Hackbright for Good

Last weekend I spent 2 days building and learning at Hackbright Academy’s Hack(bright) for good hackathon. It was really exciting to learn about new technologies (Django & Python) and see some of my teammates push code & submit pull requests for the first time.

Our team’s idea was to create an app that allows NGOs a simple way to create SMS campaigns to send scheduled reminders to patients to take their medication, go to doctor’s appointments, or schedule immunizations.

Code: https://github.com/kmjennison/sms_campaign

Site: http://hackbrightforgood.github.io/sms_campaign/#

We used bootstrap for the front-end, GitHub Pages to host, the Twilio API built in a Python powered Django app to enroll and send messages, and Github.com for version control & issue tracking. (Also the text were sent in the character of our celebrity spokesperson, Ryan Gosling.)

There were a bunch of other great apps as well, including a calendar to find events for beginning computer users in the San Francisco, powered by Sheetsee, DeltaWorks, an app that compares the cost of standard energy vs renewable energy based on zip code & and Flowbright, an app that can be used to track water usage by room to identify waste & spending.

Our team, NGO, GO! won for Most Creative!

The weekend was great in so many ways – the hackathon was beginner friendly, majority female, & everyone who participated was there to build something for the greater good.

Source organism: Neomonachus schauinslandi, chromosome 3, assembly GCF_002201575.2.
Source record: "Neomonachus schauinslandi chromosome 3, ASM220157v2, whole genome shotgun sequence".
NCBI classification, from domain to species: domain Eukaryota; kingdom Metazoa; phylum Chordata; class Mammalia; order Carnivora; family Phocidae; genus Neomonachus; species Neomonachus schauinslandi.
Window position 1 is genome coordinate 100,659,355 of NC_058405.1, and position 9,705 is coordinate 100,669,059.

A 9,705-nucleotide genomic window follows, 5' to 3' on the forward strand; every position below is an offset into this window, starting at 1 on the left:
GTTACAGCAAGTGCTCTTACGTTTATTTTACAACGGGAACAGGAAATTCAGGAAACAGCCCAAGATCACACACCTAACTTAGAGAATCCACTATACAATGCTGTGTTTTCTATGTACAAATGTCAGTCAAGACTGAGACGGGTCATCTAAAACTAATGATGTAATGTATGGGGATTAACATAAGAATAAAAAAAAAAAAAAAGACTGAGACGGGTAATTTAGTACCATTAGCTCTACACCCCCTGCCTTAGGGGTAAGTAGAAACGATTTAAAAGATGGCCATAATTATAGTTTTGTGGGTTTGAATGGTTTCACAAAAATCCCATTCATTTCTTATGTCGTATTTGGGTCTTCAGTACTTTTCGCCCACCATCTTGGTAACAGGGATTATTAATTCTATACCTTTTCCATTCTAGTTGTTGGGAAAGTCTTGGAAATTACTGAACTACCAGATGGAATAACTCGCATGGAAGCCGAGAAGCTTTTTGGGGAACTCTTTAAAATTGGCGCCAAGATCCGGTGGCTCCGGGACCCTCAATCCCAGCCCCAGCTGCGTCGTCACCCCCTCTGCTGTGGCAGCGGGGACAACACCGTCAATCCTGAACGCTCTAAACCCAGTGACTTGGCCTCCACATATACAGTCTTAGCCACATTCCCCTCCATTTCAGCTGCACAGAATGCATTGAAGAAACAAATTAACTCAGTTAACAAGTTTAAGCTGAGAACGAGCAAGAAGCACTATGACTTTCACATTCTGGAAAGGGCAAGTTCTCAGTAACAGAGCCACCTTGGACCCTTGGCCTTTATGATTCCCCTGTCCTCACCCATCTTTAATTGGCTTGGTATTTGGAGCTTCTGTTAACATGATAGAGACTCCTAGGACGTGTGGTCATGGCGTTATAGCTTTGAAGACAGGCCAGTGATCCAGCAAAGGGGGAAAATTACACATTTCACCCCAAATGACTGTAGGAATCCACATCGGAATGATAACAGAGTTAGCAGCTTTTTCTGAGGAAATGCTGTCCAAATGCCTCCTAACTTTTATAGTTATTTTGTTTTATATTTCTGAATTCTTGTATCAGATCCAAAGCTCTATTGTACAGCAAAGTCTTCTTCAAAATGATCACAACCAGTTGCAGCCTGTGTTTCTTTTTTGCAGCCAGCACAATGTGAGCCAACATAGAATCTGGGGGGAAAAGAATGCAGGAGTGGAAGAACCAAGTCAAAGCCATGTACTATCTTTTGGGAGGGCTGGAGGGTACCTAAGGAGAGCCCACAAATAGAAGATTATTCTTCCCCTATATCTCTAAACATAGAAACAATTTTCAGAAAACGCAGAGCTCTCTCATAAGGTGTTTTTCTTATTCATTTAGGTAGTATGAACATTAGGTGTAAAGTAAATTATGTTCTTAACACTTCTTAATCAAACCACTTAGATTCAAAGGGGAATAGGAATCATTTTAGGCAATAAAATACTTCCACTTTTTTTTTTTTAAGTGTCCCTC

Also check out HackBright’s blog post – http://blog.hackbrightacademy.com/2014/05/hackbrightforgood-2014-prizes/

How I use GitHub to Learn to Code

In October 2012 I started at GitHub, Inc. as an accountant and not so coincidentally I’ve been learning to code ever since. ┬áMy first taste of open source was a contribution to Rails Girls of a guide on how to push your project to GitHub. That was really exciting! From there I went on to create an HTML/CSS matching game and a bunch of other random websites. This talk is about how I got started learning to code using GitHub and other great resources.



Hackentine’s Day HTML/CSS/JS Tutorial

Happy Hackentine’s Day!

Over the last weekend I went to an awesome workshop at Hackbright Academy, put on by Martha Kelly (@marthakelly).

Martha provided the tutorial and source code and we had the rest of the day to hack together a valentine’s inspired e-card.

Here is what I came up with – http://alysonla.github.io/hackentinesday/

We didn’t go into how to host a front-end web project so I put together a YouTube tutorial on How to use GitHub Pages!

WordPress is hard (kinda)

In order to track my thoughts in blog form, I needed a website. I decided to go for WordPress and this theme, well, because it was easy to step up and kinda pretty. But figuring out WordPress for the first time was not easy at all. I tried to follow WordPress’ “Famous 5-minute Install” but several hours later I was still lost. First, I didn’t know what a webserver was (not sure if I do now) and what’s an FTP. I diligently googled both terms but new words are hard and I eventually gave up.

Then I did a search for wordpress in GitHub and I came across this guy: https://github.com/webjames/heroku-wordpress-svbtle who made an f’ing amazing readme that even I could follow along with. It helped that I had experience with Git and deploying to Heroku from Railsbridge so it made the process all the more approachable. And now I have a website – ta-da!

Hello world!

Welcome to my blog! I’m gonna try to use this blog to keep track of my dabblings in the world of code. Follow along!